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Sunday, March 1, 2015 |  Madison, WI: 27.0° F  Overcast
The Daily


A Book A Week: In Other Rooms, Other Wonders by Daniyal Mueenuddin

I heard Daniyal Mueenuddin interviewed on NPR recently and that made me check out In Other Rooms, Other Wonders. I see now that it's getting a lot of press, which it deserves. >More
 A Book A Week: Consequences by Penelope Lively

Penelope Lively is interested in the consequences of our behavior and of our choices. In fact, she has examined this theme at least three times in three different books: in Making It Up, in The Photograph, and now in Consequences. >More
 Isthmus Reads: Steam & Cinders: The Advent of Railroads in Wisconsin, Cannery Row

If Steam & Cinders were a train, it would be one mighty locomotive -- a beautiful piece of intricate machinery chugging slowly but steadily through Wisconsin to drag its boxcars bulging with research to the promised destination. >More
 Touchless Automatic Wonder dwells on commonplace texts

In his introduction to Touchless Automatic Wonder: Found Text from the Real World, Lewis Koch writes that he often thinks of photographs as his paper memory. A repository, he elaborates during a phone conversation. Like a diary. What a journal. >More
 A Book A Week: An American Wife by Curtis Sittenfeld

Curtis Sittenfeld's An American Wife is another fact/fiction mash-up. Is that all anybody is writing these days? >More
 A Book A Week: Olive Kitteridge by Elizabeth Strout

When I heard that Olive Kitteridge, by Elizabeth Strout, had won the Pulitzer Prize for fiction this year I thought, "Oh, finally, they are giving that award to someone I like." I hadn't read the book yet but I was very optimistic. >More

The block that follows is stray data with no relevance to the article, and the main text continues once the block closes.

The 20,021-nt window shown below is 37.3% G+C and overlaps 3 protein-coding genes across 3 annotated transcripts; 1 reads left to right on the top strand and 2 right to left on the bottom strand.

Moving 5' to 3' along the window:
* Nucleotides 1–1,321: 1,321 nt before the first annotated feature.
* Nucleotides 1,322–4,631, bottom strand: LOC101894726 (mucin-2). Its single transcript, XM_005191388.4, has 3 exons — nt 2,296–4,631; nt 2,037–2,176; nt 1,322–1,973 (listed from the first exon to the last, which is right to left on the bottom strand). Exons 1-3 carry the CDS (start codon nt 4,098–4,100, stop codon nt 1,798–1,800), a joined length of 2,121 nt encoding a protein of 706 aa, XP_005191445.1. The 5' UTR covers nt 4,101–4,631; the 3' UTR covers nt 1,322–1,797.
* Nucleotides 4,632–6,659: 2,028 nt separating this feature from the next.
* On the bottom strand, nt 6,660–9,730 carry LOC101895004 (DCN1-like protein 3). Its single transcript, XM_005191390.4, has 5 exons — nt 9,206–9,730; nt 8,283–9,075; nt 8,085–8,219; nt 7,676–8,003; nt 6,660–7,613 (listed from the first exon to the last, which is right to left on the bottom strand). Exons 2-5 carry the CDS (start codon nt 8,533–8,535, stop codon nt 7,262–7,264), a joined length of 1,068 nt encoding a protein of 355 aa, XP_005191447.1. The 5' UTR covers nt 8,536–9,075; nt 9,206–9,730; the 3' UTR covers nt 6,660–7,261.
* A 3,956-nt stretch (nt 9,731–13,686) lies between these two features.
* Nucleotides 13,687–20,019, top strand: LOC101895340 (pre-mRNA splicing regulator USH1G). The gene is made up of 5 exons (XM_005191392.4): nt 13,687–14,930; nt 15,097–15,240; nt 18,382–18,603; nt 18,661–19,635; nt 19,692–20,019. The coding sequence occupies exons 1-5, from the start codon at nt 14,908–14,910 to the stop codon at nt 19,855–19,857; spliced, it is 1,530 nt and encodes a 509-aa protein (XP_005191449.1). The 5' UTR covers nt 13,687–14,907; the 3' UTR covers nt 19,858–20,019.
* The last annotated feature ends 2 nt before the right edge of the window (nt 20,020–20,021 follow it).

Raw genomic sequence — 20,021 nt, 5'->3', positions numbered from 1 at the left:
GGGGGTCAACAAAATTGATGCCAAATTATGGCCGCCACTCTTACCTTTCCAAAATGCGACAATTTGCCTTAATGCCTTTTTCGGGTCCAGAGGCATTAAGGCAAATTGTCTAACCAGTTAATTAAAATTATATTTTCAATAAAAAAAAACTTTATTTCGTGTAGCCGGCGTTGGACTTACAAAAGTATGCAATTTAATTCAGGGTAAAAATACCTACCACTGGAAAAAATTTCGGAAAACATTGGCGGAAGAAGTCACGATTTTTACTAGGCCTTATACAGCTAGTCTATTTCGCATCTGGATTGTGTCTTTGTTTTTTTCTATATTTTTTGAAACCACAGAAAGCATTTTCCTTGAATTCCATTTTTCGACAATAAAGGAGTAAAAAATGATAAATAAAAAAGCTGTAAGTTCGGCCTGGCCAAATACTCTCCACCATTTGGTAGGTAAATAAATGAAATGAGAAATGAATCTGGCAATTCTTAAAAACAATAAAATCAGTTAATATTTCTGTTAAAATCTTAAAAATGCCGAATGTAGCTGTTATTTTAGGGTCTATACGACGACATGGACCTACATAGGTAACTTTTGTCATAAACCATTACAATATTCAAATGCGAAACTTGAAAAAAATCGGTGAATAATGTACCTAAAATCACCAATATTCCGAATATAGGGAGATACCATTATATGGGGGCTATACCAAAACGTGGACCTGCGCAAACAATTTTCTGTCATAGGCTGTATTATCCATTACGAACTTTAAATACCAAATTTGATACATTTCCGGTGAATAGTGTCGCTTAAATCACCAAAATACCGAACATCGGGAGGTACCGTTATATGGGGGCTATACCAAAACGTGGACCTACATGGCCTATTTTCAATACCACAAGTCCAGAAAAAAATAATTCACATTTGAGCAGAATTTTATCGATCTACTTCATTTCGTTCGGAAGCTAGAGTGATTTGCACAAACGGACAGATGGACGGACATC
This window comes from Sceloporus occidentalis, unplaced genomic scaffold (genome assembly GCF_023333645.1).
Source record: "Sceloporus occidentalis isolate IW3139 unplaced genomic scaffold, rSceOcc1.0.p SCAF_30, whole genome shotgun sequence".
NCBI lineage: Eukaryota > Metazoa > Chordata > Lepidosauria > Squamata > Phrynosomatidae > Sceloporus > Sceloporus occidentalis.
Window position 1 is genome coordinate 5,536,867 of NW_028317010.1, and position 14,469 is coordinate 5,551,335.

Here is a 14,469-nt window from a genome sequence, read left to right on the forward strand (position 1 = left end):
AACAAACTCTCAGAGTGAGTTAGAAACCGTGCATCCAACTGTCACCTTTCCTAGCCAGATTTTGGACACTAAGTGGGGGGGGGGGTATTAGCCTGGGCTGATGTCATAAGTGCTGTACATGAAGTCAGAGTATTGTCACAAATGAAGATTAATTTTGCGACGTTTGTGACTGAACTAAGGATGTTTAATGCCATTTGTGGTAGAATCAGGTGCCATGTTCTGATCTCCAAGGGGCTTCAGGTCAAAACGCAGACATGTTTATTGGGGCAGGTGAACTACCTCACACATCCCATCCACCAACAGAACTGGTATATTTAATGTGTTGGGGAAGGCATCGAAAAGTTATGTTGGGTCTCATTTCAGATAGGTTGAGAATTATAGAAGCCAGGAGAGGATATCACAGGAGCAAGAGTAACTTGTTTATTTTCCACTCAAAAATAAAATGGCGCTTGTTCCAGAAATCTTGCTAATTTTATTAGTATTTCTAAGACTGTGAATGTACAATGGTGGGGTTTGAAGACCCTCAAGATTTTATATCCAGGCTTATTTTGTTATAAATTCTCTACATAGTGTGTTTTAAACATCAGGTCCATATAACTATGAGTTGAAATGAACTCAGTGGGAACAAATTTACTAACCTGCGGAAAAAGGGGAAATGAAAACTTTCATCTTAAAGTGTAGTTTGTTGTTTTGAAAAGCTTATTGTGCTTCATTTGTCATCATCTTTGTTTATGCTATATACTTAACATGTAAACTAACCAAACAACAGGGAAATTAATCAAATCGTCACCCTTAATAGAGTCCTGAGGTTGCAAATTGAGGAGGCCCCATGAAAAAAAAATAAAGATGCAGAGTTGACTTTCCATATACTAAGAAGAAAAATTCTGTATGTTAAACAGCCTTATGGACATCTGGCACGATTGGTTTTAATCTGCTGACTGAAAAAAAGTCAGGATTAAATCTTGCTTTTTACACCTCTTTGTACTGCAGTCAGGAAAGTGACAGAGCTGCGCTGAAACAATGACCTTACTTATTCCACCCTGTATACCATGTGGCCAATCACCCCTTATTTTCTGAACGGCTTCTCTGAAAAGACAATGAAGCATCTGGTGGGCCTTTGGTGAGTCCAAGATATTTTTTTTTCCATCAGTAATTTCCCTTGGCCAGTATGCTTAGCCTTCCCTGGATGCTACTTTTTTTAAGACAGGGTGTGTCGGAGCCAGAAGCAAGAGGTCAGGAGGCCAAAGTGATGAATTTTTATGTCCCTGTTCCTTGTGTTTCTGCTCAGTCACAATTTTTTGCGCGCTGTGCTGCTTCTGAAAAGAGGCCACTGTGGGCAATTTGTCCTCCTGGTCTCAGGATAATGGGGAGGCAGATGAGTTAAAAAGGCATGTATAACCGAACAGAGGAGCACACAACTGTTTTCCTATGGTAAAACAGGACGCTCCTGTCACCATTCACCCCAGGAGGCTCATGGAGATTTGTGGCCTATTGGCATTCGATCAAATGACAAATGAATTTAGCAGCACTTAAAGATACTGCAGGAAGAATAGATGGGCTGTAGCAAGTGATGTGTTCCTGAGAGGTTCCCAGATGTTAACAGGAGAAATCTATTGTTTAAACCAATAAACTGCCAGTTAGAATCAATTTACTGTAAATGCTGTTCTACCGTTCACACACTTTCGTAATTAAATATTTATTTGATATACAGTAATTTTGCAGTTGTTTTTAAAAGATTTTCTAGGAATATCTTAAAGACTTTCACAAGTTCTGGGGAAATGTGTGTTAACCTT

Rainbow Bookstore celebrates 20 years in Madison

You can understand the impulse to celebrate Rainbow Bookstore Cooperative's 20th anniversary. If it is not the most venerable book shop in a city dotted with small independent booksellers, it is, in chronological human terms, almost legal. >More
 A Book A Week: Daphne by Justine Picardie

Finally, another book to add to my "2009 Favorites" list, though I can't say Justine Picardie's Daphne will appeal to everyone. Did you read Rebecca, by Daphne du Maurier, when you were younger? Or, like my friend Nora, did you read it last week? Just be sure to do so before you begin Daphne or much of the depth and significance will escape you. >More
 Eric Dregni learns to Never Trust a Thin Cook in Italy

Despite its title, Never Trust a Thin Cook and Other Lessons from Italy's Culinary Capital, by Eric Dregni is not just about food. It's not even just about Italian food. It's a series of short essays, or dispatches, by Concordia University professor Dregni, reflecting on the culture of Italy and how it differs from the U.S. -- specifically the Midwest. >More
 A Book a Week: Arctic Chill by Arnaldur Indriason

Arnaldur Indriason's Icelandic mysteries continue to be my favorites. As usual, Indridason delivers a simple mystery with a straightforward solution, but it's the accompanying journey through Iceland's modern social issues that makes his books so interesting. >More
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